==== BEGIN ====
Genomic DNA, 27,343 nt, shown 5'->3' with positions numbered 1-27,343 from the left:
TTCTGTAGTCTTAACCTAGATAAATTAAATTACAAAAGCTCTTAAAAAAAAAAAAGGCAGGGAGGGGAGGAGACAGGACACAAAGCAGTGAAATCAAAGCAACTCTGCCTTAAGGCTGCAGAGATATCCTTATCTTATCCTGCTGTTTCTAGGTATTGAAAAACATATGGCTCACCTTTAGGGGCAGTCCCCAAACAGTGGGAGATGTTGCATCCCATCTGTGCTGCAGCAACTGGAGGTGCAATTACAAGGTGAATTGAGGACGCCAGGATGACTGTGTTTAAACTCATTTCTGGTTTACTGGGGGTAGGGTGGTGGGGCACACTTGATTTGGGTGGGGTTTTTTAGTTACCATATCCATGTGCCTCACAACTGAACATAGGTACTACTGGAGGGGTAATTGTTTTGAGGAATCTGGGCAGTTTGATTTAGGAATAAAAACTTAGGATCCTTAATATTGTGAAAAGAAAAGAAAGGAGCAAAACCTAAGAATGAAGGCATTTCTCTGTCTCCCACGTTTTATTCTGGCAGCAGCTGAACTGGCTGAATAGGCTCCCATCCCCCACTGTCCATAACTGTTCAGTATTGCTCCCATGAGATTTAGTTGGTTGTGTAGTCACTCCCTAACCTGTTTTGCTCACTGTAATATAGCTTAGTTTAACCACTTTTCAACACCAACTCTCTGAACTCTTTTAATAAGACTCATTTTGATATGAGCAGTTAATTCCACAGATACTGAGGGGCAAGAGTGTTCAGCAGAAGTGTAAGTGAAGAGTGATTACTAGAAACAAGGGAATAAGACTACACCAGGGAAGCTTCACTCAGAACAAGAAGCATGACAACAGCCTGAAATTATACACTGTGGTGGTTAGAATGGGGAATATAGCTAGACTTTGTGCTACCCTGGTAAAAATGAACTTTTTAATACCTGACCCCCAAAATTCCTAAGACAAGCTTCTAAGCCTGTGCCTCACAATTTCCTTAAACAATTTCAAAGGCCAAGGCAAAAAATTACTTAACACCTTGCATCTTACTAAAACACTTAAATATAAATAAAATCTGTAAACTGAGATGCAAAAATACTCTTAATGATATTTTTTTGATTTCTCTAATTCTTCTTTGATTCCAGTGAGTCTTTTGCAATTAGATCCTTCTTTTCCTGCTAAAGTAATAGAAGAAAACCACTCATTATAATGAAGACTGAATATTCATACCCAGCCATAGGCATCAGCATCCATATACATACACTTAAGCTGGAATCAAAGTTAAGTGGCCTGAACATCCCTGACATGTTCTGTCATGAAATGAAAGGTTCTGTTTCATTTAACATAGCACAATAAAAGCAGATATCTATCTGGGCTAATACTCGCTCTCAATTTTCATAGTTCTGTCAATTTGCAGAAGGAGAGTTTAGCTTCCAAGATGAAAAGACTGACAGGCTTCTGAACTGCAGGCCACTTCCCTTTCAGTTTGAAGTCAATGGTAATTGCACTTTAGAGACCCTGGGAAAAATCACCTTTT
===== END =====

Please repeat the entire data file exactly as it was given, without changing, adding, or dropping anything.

Genomic DNA, 27,343 nt, shown 5'->3' with positions numbered 1-27,343 from the left:
TTCTGTAGTCTTAACCTAGATAAATTAAATTACAAAAGCTCTTAAAAAAAAAAAAGGCAGGGAGGGGAGGAGACAGGACACAAAGCAGTGAAATCAAAGCAACTCTGCCTTAAGGCTGCAGAGATATCCTTATCTTATCCTGCTGTTTCTAGGTATTGAAAAACATATGGCTCACCTTTAGGGGCAGTCCCCAAACAGTGGGAGATGTTGCATCCCATCTGTGCTGCAGCAACTGGAGGTGCAATTACAAGGTGAATTGAGGACGCCAGGATGACTGTGTTTAAACTCATTTCTGGTTTACTGGGGGTAGGGTGGTGGGGCACACTTGATTTGGGTGGGGTTTTTTAGTTACCATATCCATGTGCCTCACAACTGAACATAGGTACTACTGGAGGGGTAATTGTTTTGAGGAATCTGGGCAGTTTGATTTAGGAATAAAAACTTAGGATCCTTAATATTGTGAAAAGAAAAGAAAGGAGCAAAACCTAAGAATGAAGGCATTTCTCTGTCTCCCACGTTTTATTCTGGCAGCAGCTGAACTGGCTGAATAGGCTCCCATCCCCCACTGTCCATAACTGTTCAGTATTGCTCCCATGAGATTTAGTTGGTTGTGTAGTCACTCCCTAACCTGTTTTGCTCACTGTAATATAGCTTAGTTTAACCACTTTTCAACACCAACTCTCTGAACTCTTTTAATAAGACTCATTTTGATATGAGCAGTTAATTCCACAGATACTGAGGGGCAAGAGTGTTCAGCAGAAGTGTAAGTGAAGAGTGATTACTAGAAACAAGGGAATAAGACTACACCAGGGAAGCTTCACTCAGAACAAGAAGCATGACAACAGCCTGAAATTATACACTGTGGTGGTTAGAATGGGGAATATAGCTAGACTTTGTGCTACCCTGGTAAAAATGAACTTTTTAATACCTGACCCCCAAAATTCCTAAGACAAGCTTCTAAGCCTGTGCCTCACAATTTCCTTAAACAATTTCAAAGGCCAAGGCAAAAAATTACTTAACACCTTGCATCTTACTAAAACACTTAAATATAAATAAAATCTGTAAACTGAGATGCAAAAATACTCTTAATGATATTTTTTTGATTTCTCTAATTCTTCTTTGATTCCAGTGAGTCTTTTGCAATTAGATCCTTCTTTTCCTGCTAAAGTAATAGAAGAAAACCACTCATTATAATGAAGACTGAATATTCATACCCAGCCATAGGCATCAGCATCCATATACATACACTTAAGCTGGAATCAAAGTTAAGTGGCCTGAACATCCCTGACATGTTCTGTCATGAAATGAAAGGTTCTGTTTCATTTAACATAGCACAATAAAAGCAGATATCTATCTGGGCTAATACTCGCTCTCAATTTTCATAGTTCTGTCAATTTGCAGAAGGAGAGTTTAGCTTCCAAGATGAAAAGACTGACAGGCTTCTGAACTGCAGGCCACTTCCCTTTCAGTTTGAAGTCAATGGTAATTGCACTTTAGAGACCCTGGGAAAAATCACCTTTT